Now I should note, shortly after sending the tweet out into the wild, I was greeted with a chorus that pointed to a google document Nowhere Men artist Nate Bellegarde had posted claiming full responsibility for the delays. I had not seen this, and plugging around the comics internet digs up very few news sites that actually linked to the information. This is unfortunately the fate of late books – no matter the reason (and Nate in particular had and has some very good reasons for the book’s disappearance), lateness results in disinterest, and disinterest results in lower sales. This, of course, translates to a hesitance on the part of a retailer in ordering a creator’s new books, which brings us back to the main point.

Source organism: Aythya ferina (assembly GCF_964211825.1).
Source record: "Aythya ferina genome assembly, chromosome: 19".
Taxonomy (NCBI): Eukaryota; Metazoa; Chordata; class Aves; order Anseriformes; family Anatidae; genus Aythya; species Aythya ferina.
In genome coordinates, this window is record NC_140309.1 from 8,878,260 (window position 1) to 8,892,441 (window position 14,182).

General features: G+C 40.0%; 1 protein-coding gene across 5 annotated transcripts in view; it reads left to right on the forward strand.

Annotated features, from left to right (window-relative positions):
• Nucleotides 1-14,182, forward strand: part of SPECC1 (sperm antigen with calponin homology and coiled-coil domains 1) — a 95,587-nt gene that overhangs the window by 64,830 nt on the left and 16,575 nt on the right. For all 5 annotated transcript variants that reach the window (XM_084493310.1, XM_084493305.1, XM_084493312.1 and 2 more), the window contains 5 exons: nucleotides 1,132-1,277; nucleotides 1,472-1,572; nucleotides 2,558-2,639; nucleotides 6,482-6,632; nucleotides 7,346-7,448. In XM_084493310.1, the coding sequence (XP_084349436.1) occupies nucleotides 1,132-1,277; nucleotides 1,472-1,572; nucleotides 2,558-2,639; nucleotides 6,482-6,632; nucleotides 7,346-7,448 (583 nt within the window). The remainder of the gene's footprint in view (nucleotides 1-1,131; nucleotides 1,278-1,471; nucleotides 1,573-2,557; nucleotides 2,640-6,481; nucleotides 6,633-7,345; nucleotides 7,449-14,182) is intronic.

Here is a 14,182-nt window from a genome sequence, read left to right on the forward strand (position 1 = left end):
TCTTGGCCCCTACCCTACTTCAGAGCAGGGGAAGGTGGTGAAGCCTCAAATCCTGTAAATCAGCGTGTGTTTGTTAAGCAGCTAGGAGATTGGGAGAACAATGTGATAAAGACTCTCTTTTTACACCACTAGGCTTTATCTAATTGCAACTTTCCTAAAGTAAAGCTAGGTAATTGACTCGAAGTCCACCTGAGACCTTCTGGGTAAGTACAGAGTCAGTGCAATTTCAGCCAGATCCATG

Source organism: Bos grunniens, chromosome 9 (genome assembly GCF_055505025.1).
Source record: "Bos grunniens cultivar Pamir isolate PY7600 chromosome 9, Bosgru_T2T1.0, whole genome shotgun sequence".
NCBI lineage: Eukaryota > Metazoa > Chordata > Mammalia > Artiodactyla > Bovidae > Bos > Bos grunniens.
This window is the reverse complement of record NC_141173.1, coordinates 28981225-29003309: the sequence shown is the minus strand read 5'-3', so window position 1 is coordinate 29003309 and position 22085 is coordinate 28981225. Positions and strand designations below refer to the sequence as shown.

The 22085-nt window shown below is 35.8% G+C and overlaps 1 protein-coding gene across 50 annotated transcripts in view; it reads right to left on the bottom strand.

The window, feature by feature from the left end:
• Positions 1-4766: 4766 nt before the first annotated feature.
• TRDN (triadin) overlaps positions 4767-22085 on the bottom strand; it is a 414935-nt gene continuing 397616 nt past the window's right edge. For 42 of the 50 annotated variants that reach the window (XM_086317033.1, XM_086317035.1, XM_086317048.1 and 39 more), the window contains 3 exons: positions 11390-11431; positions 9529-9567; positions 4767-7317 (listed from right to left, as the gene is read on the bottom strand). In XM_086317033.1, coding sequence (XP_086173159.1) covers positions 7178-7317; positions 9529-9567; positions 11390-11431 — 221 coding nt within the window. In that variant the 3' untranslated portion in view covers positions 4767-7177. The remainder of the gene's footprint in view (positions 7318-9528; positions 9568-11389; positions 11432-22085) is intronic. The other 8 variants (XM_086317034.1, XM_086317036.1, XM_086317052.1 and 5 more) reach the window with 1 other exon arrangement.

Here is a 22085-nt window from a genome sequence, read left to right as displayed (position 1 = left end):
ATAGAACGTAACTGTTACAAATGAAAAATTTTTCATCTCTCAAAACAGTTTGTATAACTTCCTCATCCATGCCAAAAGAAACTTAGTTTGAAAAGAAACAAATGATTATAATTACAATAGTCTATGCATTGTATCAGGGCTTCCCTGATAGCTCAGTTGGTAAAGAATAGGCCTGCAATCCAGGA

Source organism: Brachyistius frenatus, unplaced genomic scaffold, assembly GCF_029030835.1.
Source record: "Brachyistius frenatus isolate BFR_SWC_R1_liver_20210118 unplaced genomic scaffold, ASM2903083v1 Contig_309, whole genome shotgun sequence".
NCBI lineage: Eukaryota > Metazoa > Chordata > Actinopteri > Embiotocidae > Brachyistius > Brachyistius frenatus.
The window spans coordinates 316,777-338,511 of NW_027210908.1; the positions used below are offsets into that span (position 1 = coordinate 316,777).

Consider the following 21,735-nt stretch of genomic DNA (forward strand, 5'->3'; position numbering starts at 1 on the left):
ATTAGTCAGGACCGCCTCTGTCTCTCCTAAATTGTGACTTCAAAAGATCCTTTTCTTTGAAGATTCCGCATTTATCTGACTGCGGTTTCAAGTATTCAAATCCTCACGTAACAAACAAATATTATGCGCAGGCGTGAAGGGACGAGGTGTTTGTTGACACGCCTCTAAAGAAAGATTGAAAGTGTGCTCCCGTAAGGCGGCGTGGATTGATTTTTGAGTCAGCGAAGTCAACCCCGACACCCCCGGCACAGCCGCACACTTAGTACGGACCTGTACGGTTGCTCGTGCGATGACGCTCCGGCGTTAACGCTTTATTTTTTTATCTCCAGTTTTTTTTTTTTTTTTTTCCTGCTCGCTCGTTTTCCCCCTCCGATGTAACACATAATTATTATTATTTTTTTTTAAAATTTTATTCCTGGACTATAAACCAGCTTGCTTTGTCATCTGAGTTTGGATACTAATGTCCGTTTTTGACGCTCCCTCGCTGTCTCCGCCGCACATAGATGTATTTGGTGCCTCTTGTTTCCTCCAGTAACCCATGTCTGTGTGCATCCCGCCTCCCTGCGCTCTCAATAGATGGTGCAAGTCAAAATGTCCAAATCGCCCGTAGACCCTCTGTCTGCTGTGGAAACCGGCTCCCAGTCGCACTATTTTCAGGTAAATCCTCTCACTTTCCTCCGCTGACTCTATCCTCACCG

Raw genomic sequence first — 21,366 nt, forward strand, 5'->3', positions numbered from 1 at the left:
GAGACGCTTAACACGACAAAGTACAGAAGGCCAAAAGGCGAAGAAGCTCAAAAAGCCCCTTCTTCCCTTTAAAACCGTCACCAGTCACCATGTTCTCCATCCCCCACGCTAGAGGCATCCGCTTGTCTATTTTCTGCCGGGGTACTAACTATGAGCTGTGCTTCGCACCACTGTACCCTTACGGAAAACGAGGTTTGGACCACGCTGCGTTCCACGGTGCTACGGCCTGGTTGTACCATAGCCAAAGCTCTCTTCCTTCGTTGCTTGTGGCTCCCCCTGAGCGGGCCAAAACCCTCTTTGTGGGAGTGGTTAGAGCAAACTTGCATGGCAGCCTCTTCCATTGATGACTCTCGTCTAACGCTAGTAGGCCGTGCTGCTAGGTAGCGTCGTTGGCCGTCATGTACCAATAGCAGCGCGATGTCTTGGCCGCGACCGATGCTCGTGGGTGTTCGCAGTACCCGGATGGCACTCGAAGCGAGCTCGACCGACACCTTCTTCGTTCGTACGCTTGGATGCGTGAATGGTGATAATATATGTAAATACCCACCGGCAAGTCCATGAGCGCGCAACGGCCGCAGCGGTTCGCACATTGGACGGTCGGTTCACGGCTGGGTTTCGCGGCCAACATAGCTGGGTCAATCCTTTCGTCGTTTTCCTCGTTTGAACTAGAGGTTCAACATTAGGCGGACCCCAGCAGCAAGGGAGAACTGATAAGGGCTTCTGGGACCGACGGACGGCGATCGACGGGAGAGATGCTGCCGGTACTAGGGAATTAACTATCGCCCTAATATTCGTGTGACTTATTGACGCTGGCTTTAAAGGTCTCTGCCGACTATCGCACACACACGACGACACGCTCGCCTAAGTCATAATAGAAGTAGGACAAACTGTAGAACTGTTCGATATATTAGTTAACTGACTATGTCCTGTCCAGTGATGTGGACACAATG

Armed with some incomplete information, I was ready to place an order far lower than I normally would for a book I think people are going to enjoy. The reverberating effects of this notion are quite wide-ranging. For example, I’m a guy who regularly checks comic book news sites, and has built up a network of folks who are ready to hand me some extra information should the situation require it. I’m not the norm when it comes to retailing. Others are just going to go on the information they have at hand – the concept, the names of the creators, and their past performance in store. More still won’t even order based on that – they’ll just plug in a token “Image number” brush their hands off, and call it a day without a second thought.